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Letter-writing for mental health session held at Castor’s Paintearth Lodge

Around 15 people joined Doreen Blumhagen in Paintearth Lodge’s gathering room for a workshop on letter-writing. (Kevin Sabo/Castor Advance)

Castor and District Family and Community Support Services (FCSS), through a grant from the Alberta Rural Mental Health Project, presented a workshop on letter-writing and mental health on Nov. 20 at Paintearth Lodge.

The presentation was put on by Doreen Blumhagen, the owner of Country Road Chats, a mental health presentation business.

To begin, Blumhagen shared her story of battling post-partum and clinical depression focussing on the tools which assisted significantly with her recovery, namely, writing.

“It’s exercise for your brain,” said Blumhagen.

Blumhagen identified three different types of letters that can have a meaningful impact on people and their mental health; the first is journaling.

According to Blumhagen, there is something “emotional” about writing a letter to someone, or even to oneself.

“We’ve lost that habit,” said Blumhagen, noting that before the internet, letter writing between people was the norm.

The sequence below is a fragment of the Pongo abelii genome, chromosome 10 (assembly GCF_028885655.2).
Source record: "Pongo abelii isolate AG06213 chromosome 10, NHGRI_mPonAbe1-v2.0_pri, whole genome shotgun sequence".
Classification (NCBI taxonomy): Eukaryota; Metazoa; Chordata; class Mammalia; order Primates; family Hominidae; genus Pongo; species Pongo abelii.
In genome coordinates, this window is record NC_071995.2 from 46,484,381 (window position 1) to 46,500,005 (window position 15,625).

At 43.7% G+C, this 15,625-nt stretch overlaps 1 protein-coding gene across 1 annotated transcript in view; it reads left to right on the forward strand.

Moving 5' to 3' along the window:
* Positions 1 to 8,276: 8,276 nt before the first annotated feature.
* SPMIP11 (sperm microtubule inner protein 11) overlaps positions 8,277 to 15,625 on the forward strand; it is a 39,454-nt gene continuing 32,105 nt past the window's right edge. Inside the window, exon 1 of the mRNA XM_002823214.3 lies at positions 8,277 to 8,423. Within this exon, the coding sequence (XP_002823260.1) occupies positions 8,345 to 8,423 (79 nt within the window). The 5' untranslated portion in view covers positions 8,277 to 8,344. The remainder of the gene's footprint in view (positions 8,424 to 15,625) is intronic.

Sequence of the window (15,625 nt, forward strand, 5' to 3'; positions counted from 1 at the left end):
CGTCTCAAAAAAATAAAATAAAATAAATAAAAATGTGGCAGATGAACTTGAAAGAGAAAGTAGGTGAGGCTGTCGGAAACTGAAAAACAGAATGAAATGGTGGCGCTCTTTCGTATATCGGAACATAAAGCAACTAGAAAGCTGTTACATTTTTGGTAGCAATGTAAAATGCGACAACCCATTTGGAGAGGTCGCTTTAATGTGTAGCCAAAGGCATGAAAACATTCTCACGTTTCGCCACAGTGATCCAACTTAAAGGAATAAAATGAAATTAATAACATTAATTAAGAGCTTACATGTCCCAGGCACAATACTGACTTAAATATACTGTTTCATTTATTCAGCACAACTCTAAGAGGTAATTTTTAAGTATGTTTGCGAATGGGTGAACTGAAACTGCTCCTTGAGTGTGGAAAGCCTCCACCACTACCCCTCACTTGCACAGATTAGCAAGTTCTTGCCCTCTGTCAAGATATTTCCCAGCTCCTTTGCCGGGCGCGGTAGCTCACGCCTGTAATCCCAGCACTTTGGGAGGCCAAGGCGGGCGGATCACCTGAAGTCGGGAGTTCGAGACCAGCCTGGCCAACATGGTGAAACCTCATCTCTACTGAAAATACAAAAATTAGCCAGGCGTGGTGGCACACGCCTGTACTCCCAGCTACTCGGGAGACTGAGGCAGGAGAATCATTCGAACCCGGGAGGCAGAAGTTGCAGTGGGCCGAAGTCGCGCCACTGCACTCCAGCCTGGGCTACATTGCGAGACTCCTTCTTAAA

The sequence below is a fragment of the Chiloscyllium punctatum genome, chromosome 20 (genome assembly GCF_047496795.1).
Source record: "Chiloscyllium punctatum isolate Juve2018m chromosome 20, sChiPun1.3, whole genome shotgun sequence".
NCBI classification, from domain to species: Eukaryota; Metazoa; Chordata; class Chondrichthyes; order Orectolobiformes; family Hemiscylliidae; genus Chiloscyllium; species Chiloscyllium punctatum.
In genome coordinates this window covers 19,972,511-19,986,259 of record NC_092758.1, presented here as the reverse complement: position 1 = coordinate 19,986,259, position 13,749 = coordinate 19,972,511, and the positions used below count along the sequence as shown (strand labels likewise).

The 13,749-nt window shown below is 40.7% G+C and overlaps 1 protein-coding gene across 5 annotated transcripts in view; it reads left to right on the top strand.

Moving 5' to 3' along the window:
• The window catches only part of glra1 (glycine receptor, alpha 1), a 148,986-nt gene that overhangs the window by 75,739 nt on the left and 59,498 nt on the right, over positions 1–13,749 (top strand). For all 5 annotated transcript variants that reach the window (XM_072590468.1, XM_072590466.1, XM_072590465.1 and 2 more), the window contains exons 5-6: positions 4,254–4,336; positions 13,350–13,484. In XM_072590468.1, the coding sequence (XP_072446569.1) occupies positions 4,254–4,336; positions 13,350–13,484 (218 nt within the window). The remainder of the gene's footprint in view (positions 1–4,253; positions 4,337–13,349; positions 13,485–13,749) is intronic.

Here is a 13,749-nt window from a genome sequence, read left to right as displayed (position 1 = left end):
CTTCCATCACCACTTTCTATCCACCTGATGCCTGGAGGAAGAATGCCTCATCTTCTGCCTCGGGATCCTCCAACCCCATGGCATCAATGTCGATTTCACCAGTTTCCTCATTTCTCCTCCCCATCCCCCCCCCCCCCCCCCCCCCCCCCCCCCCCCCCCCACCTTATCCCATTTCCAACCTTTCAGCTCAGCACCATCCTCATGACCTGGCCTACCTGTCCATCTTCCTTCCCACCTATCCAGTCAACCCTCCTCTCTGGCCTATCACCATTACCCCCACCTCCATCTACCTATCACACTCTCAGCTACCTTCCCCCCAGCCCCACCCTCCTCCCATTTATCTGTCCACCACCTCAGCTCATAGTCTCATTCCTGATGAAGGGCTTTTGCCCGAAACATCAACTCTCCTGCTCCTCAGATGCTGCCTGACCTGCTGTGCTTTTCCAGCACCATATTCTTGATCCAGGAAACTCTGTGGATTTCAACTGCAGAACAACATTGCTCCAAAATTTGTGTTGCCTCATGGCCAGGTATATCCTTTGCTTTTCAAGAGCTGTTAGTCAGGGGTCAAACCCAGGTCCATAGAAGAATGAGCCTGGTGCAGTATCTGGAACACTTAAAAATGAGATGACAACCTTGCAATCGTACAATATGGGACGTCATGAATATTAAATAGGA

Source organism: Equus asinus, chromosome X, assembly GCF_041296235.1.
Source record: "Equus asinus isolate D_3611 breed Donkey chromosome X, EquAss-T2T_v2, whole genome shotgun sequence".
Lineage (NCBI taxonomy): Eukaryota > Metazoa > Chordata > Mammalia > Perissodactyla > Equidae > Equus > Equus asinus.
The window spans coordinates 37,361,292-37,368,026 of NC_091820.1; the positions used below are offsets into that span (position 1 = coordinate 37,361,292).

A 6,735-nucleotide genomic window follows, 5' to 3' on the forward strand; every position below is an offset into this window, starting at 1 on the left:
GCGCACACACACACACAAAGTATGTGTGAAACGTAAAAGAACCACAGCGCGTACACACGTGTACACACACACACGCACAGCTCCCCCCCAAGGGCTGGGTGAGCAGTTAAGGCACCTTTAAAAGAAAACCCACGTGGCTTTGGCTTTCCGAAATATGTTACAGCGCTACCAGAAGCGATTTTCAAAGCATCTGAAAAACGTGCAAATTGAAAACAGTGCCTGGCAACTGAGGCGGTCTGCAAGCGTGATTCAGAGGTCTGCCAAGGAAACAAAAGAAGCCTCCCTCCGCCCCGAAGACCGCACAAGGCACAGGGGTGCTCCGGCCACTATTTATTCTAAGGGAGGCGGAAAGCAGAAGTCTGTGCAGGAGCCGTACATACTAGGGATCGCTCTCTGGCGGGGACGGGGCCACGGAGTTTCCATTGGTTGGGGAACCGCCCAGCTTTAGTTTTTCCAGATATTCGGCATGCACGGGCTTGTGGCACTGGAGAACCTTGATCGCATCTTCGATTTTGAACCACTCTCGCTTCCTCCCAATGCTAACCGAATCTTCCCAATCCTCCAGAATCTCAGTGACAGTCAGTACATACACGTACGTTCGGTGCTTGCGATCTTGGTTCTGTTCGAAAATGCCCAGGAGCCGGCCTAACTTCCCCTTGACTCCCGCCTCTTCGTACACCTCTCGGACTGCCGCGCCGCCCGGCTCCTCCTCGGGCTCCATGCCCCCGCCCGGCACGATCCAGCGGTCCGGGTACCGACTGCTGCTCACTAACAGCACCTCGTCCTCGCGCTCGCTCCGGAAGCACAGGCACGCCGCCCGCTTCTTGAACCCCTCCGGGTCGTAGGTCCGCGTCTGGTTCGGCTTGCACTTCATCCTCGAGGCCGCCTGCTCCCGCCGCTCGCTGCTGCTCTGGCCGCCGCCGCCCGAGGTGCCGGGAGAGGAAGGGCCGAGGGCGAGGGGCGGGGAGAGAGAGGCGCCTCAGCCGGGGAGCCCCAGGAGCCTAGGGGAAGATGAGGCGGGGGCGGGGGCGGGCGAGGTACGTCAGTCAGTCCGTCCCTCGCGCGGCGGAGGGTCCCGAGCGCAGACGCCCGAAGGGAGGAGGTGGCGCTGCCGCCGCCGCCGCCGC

Blumhagen says that journaling can help someone deal with grief, death, diagnosis, or any other type of loss.

“Journaling helps sort out the pieces,” said Blumhagen, though she notes that it can also be helpful to “rant on paper.”

“I find peace when I get (things) off my mind.”

Another type of letter people can write is letters to Heaven.

“It doesn’t have to be long and daunting,” said Blumhagen.

“Letters stand the test of time.”

Letters to Heaven can be used to express thoughts and feelings to loved ones who have died and are being missed.

These letters can also be used to highlight appreciation of things people have in their lives.

Finally, Blumhagen says that the journals and Letters to Heaven turn into the third category, Letters from (emphasis added) Heaven.

“What do you want to leave behind?” asked Blumhagen.

“These letters can reinforce that legacy you can leave behind.”

As part of the afternoon session, all of the around 15 people in attendance at the session received a Rural Mental Health Project journal for them to begin their own writing process.

Additionally, in collaboration between the Grade 7/8 class and Castor’s Paintearth Lodge, a “secret pal” program is being established.

In it, anonymous writers, a lodge resident partnered with a student, will write monthly letters back and forth. While they can’t ask each other for their identities, they can ask about likes, dislikes and family pets.

The plan will be to bring lodge residents and students together towards the end of the school year for a pizza party where the identities will be revealed.

Doreen Blumhage gave a presentation on Nov. 20 discussing letter-writing and mental health. (Kevin Sabo/Castor Advance)

Kevin Sabo

About the Author: Kevin Sabo

I’m Kevin Sabo. I’ve been a resident of the Castor area for the last 12 years and counting, first coming out here in my previous career as an EMT.
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